Starting in model year 2015 (so, about one year from now) all new designs of the Mustang, Camaro and "Barracuda" will replace the current three domestic pony cars. New chassis, suspensions, drivetrains, and more. Each new model is rumored to be significantly smaller, lighter, and more powerful - and each will have more modern Independent Rear Suspensions. These "stick axle" benefits will likely not need to apply to these updated cars, of course.

Alternatively, to help ALL of the heavy RWD Pony Cars, maybe a more encompassing change is in order? Something like a sub-class within STU (STU Heavy? STU Pony Car?) could be called out with a few additional allowances over the standard STU allowances. This would only work with the new "assigned" style of ST classing that has been adopted.

I could see a call-out for the Pony cars with maybe additional tire, wheel and driveshaft allowances. This could be separate or combined with the additional stick-axle allowances, but seeing that some current, and all the 2015+ pony car models will feature IRS, I think it should be separated from the stick-axle allowances. The cars I see being included in the STU Heavy class would be the traditional pony cars that weighed 3300+ lbs in stock trim when new. 4th gen Camaro/Firebird, 5th gen Camaro, 2008+ Challenger, 2005-2014 Mustang.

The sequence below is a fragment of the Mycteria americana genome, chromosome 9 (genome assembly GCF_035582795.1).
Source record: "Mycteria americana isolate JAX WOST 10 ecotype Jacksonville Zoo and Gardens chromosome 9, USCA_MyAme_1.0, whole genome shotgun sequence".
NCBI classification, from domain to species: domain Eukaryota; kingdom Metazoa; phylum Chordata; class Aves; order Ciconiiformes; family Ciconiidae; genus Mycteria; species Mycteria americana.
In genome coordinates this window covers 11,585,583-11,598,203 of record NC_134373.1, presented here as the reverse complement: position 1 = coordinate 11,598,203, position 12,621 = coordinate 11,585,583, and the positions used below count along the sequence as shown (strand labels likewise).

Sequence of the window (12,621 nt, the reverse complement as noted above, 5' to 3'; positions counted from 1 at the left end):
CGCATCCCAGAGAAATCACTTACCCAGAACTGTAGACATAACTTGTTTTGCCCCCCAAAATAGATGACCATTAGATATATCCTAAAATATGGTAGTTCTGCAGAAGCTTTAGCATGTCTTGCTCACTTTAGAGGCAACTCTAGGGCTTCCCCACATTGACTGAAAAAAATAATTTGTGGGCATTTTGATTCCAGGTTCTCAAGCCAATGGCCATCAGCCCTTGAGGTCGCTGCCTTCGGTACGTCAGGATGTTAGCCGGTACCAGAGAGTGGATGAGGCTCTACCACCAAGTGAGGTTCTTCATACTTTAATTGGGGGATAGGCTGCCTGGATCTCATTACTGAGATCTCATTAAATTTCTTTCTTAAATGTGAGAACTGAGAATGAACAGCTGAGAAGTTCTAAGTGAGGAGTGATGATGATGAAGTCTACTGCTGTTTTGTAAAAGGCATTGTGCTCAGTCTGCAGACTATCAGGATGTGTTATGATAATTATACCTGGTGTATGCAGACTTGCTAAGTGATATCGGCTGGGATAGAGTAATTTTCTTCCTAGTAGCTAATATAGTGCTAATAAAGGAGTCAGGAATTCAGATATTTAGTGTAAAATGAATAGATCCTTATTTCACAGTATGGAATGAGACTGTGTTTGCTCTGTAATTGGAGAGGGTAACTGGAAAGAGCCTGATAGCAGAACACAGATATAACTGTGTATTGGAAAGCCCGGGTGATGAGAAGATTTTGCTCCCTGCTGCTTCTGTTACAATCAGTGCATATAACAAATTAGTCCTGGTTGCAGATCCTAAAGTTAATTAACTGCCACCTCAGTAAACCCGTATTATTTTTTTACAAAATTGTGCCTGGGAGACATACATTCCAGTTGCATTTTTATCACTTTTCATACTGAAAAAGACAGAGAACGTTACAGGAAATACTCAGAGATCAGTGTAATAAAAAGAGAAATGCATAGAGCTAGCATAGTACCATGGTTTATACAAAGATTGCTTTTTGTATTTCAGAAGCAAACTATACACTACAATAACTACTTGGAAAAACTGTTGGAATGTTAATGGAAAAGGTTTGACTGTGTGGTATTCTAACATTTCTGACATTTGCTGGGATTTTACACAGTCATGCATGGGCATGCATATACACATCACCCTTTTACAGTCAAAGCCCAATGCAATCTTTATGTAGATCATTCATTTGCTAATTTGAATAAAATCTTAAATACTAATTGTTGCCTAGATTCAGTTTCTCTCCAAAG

If this STU Heavy sub-class is implemented we would ask for two different rules changes:

1. All of the heavy RWD V8 cars are allowed 140 treadwear tires up to 315 tread size.

2. Solid rear axle cars are allowed lower control arm relocation brackets bolted to axle. Removable axle differential covers may be swapped out for any purpose. Aftermarket one piece driveshafts of aluminum or carbon alloy steel may be substituted for the OEM driveshaft (exclude carbon driveshafts if you want to contain costs).

The extra aspects in point number two are probably wishful thinking, but if you don't ask you don't get them thinking about these things. The rear differential cover allowance is probably already coming in ESP (by 2014), but we want to make sure it happens in ST for solid axle cars as well. The relocation brackets are a simple, ~$100 fix that benefits almost all solid axle cars. When these cars are lowered the geometry on the rear Lower Control Arms goes to a very poor anti-squat condition, and these bolt-on brackets fix that. And the driveshafts on the modern pony cars are usually clunky, heavy two-piece units that are commonly replaced with aftermarket parts, and there are many solutions. Again - these are common modifications that fix real problems and each has many bolt-on options available.